So I leave the question open. How do we let those we love know that we love them in a way that they will understand? How can we do what they want us to do to prove it without their devaluing the effort?

Is knowing that you are loved something that only happens when you have been loved and cherished as an infant? Is that necessary? Is it sufficient? For others does it take lots of years and shared experiences?

Examining our tortoise pictures in the Galapagos

What are your thoughts?

…but do they know?

Yesterday I was talking to someone who is visiting Israel on one of those programs that exist for young people. When I asked if she would be coming back to stay, she said to me, “My parents miss me.”

Ah, how tender! Her parents miss her. I am sure they do. She is a delightful person. But more important than the fact that they miss her is the fact that she knows it.

I was immediately struck by the realization that I never could have made that statement. Did my parents miss me when I was gone? Sometimes I think the happiest moments of their lives were when they were dropping me off at camp or at some weekend experience. When I returned, there was never the feeling that I had been missed. In fact, it seemed like my re-entry constituted a sort of intrusion.

Did my parents love me? I’m betting they did. My mother in her own hung-up way probably did love me. My father in his very quiet, very gentle way, I am sure loved me. But did I know it? Did I feel it?

I think about my own children. I wonder if they felt that kind of love. I wonder if they knew that I missed them when they were gone. I wonder if my oldest son knows that I cried half the night when we left him in Atlanta to attend school there. I wonder if he knew the joy I felt when he came home for weekends. I wonder if my daughter realized that the day I went to pick her up in Oklahoma City 100 miles away, when I brought her back for a surprise visit to the States, I sobbed most of the way to the airport and practically jumped out of my skin when the plane was late. I wonder about my other children too, whether they know how many times I have spent days and nights worrying about their safety as they traveled to strange places, as they served in the Army and reserves, as they traveled on dark roads past Arab villages. I wonder if they know how much I love them.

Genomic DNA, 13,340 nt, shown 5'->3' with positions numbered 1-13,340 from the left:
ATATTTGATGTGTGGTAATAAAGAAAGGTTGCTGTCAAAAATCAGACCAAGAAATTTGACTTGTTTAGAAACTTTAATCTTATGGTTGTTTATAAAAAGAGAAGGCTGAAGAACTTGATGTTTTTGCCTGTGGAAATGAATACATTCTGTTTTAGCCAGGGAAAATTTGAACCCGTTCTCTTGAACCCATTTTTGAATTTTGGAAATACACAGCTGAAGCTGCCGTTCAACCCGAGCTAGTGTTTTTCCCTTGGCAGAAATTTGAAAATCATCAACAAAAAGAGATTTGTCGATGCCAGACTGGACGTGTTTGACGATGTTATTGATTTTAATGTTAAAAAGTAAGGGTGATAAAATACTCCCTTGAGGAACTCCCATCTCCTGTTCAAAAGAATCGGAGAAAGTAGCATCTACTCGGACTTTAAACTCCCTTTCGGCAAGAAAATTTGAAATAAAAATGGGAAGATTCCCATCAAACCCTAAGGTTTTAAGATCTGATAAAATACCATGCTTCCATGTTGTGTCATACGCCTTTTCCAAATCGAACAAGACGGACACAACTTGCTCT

Parents’ love is strong and fierce, but sometimes our gentle, laid-back manner belies the passion we feel for the safety, well-being, and happiness of our children. How can we let them know?

It seems that some parents know how to do it. I’d like the recipe, please.

Herding cats

Imagine for a moment that you had a very small family and all you ever wanted was a big one. So, you got married and had maybe 5 children. It was fun. They were great. Yes, there were arguments and pushing and vying for attention, but in general, it was fun.

And now suppose that you had forgotten that when they grew up they would want to have families of their own. It actually never entered your mind.

And now imagine that in the blink of an eye there are something like 28 grandchildren.. maybe even a couple more… and all of a sudden, it’s not that easy to do almost anything with all of them. Oh, and along the way, the children have acquired spouses…

And now, let’s say you wanted to get a picture of all of them.

Um, you get the picture. Only I didn’t. Watch the following to see people disappear and reappear. Guess how many are missing the day of the picture taking and how many are hiding or are blocked in each picture.*

Yep. Herding cats.

Oh, there are more, but you get the point…

*The winner gets to be the photographer the next time.